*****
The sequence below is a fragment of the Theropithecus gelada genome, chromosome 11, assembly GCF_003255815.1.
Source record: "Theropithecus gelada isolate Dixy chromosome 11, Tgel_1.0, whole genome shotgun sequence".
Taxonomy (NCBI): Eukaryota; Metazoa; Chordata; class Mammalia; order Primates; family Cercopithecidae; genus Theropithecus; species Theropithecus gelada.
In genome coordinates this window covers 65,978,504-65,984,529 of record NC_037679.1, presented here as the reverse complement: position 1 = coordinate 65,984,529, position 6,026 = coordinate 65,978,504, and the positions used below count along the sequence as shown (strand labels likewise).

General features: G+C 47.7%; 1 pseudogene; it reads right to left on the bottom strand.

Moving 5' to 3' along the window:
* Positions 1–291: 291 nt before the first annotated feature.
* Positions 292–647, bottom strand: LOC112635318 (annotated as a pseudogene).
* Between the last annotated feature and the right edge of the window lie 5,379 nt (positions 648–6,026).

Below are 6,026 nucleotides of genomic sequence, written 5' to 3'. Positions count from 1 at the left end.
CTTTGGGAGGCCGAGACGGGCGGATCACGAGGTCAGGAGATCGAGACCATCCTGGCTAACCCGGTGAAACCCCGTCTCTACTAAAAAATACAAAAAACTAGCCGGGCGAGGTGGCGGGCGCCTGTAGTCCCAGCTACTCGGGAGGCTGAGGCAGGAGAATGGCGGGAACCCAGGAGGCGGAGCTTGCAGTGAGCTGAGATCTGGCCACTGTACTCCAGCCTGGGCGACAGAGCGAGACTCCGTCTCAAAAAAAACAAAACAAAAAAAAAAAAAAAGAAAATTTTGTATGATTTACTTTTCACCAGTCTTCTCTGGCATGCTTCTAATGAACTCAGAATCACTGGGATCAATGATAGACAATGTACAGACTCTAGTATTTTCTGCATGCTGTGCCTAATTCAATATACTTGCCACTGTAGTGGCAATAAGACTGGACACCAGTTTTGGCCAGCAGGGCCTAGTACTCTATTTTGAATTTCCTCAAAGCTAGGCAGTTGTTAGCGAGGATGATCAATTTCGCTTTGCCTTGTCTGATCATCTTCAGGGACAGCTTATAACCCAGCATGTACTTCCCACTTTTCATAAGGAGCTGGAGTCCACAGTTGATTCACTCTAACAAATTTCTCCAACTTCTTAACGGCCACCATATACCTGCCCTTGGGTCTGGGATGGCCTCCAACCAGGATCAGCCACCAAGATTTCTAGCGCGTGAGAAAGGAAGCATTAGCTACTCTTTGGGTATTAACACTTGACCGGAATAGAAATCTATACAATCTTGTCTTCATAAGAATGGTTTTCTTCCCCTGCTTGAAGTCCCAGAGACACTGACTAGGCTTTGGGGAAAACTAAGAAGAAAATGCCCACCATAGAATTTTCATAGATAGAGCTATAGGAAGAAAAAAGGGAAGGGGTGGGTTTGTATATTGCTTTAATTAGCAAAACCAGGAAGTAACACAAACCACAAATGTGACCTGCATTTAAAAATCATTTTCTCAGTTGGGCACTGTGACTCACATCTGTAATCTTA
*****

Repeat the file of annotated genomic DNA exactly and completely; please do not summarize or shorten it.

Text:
The sequence below is a fragment of the Theropithecus gelada genome, chromosome 11, assembly GCF_003255815.1.
Source record: "Theropithecus gelada isolate Dixy chromosome 11, Tgel_1.0, whole genome shotgun sequence".
Taxonomy (NCBI): Eukaryota; Metazoa; Chordata; class Mammalia; order Primates; family Cercopithecidae; genus Theropithecus; species Theropithecus gelada.
In genome coordinates this window covers 65,978,504-65,984,529 of record NC_037679.1, presented here as the reverse complement: position 1 = coordinate 65,984,529, position 6,026 = coordinate 65,978,504, and the positions used below count along the sequence as shown (strand labels likewise).

General features: G+C 47.7%; 1 pseudogene; it reads right to left on the bottom strand.

Moving 5' to 3' along the window:
* Positions 1–291: 291 nt before the first annotated feature.
* Positions 292–647, bottom strand: LOC112635318 (annotated as a pseudogene).
* Between the last annotated feature and the right edge of the window lie 5,379 nt (positions 648–6,026).

Below are 6,026 nucleotides of genomic sequence, written 5' to 3'. Positions count from 1 at the left end.
CTTTGGGAGGCCGAGACGGGCGGATCACGAGGTCAGGAGATCGAGACCATCCTGGCTAACCCGGTGAAACCCCGTCTCTACTAAAAAATACAAAAAACTAGCCGGGCGAGGTGGCGGGCGCCTGTAGTCCCAGCTACTCGGGAGGCTGAGGCAGGAGAATGGCGGGAACCCAGGAGGCGGAGCTTGCAGTGAGCTGAGATCTGGCCACTGTACTCCAGCCTGGGCGACAGAGCGAGACTCCGTCTCAAAAAAAACAAAACAAAAAAAAAAAAAAAGAAAATTTTGTATGATTTACTTTTCACCAGTCTTCTCTGGCATGCTTCTAATGAACTCAGAATCACTGGGATCAATGATAGACAATGTACAGACTCTAGTATTTTCTGCATGCTGTGCCTAATTCAATATACTTGCCACTGTAGTGGCAATAAGACTGGACACCAGTTTTGGCCAGCAGGGCCTAGTACTCTATTTTGAATTTCCTCAAAGCTAGGCAGTTGTTAGCGAGGATGATCAATTTCGCTTTGCCTTGTCTGATCATCTTCAGGGACAGCTTATAACCCAGCATGTACTTCCCACTTTTCATAAGGAGCTGGAGTCCACAGTTGATTCACTCTAACAAATTTCTCCAACTTCTTAACGGCCACCATATACCTGCCCTTGGGTCTGGGATGGCCTCCAACCAGGATCAGCCACCAAGATTTCTAGCGCGTGAGAAAGGAAGCATTAGCTACTCTTTGGGTATTAACACTTGACCGGAATAGAAATCTATACAATCTTGTCTTCATAAGAATGGTTTTCTTCCCCTGCTTGAAGTCCCAGAGACACTGACTAGGCTTTGGGGAAAACTAAGAAGAAAATGCCCACCATAGAATTTTCATAGATAGAGCTATAGGAAGAAAAAAGGGAAGGGGTGGGTTTGTATATTGCTTTAATTAGCAAAACCAGGAAGTAACACAAACCACAAATGTGACCTGCATTTAAAAATCATTTTCTCAGTTGGGCACTGTGACTCACATCTGTAATCTTA